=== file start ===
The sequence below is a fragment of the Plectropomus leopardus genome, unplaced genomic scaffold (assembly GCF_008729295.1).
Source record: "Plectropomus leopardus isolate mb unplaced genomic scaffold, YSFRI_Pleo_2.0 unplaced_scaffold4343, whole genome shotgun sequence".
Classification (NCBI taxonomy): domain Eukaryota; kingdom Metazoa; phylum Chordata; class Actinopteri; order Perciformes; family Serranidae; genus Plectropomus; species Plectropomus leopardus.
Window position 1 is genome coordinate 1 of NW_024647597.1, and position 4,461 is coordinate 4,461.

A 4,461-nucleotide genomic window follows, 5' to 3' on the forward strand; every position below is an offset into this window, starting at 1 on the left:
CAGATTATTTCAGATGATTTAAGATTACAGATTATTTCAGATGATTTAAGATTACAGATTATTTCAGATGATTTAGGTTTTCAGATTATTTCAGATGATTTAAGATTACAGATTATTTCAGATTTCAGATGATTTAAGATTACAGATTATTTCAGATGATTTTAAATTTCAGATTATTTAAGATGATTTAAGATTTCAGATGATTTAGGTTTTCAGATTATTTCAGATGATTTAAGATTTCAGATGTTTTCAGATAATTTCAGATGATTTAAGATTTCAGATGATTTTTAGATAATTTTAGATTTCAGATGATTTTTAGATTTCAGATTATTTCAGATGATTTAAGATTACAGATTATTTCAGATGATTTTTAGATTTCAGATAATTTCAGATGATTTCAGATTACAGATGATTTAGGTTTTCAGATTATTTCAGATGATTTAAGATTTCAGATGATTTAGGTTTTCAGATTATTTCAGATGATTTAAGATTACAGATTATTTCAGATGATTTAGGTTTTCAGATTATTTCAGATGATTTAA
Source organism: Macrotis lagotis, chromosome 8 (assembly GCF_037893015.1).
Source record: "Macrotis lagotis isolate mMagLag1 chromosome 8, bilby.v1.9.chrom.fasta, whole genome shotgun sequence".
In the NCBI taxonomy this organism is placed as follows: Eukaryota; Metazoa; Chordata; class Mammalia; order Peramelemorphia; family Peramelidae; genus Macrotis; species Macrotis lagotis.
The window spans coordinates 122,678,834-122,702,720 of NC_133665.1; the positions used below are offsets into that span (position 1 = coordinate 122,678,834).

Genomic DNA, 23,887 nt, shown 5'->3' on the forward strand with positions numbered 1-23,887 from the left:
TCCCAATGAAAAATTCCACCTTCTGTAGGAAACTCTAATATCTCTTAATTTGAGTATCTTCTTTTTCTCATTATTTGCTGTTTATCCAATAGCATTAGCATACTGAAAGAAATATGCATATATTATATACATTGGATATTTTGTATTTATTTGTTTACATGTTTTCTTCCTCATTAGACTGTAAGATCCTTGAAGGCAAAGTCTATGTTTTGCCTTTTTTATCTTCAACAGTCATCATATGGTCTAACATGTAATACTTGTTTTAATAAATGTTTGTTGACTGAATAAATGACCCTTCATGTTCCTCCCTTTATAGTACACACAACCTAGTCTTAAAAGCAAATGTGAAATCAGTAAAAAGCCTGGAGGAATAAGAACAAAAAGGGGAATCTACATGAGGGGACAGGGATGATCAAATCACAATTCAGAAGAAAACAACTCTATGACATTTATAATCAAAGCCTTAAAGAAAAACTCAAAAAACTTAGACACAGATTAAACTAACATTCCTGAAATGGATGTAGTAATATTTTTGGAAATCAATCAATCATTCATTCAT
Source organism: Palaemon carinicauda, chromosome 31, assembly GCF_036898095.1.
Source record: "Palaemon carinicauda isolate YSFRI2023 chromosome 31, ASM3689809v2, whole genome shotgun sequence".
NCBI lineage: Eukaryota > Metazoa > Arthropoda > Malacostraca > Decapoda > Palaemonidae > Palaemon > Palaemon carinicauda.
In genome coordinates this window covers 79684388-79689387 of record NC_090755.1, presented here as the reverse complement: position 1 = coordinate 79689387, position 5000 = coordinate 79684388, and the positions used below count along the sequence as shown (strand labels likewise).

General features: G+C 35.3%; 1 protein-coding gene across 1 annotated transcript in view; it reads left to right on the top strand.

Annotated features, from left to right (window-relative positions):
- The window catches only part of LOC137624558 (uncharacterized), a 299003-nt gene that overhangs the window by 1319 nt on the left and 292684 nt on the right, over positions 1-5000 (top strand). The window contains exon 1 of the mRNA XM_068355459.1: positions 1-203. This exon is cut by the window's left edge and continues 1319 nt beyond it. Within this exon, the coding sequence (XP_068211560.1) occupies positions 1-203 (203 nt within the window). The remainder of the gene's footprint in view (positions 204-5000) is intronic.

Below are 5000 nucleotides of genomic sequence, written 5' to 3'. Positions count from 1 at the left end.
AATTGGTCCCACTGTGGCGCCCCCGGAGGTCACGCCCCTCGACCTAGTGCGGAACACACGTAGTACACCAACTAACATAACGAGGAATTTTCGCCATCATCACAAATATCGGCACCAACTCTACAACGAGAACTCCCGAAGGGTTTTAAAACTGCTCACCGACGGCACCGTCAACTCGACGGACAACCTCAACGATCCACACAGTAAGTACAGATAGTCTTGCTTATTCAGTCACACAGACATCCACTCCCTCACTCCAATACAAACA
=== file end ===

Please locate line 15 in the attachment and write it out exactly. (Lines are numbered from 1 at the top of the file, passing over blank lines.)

NCBI lineage: Eukaryota > Metazoa > Arthropoda > Malacostraca > Decapoda > Palaemonidae > Palaemon > Palaemon carinicauda.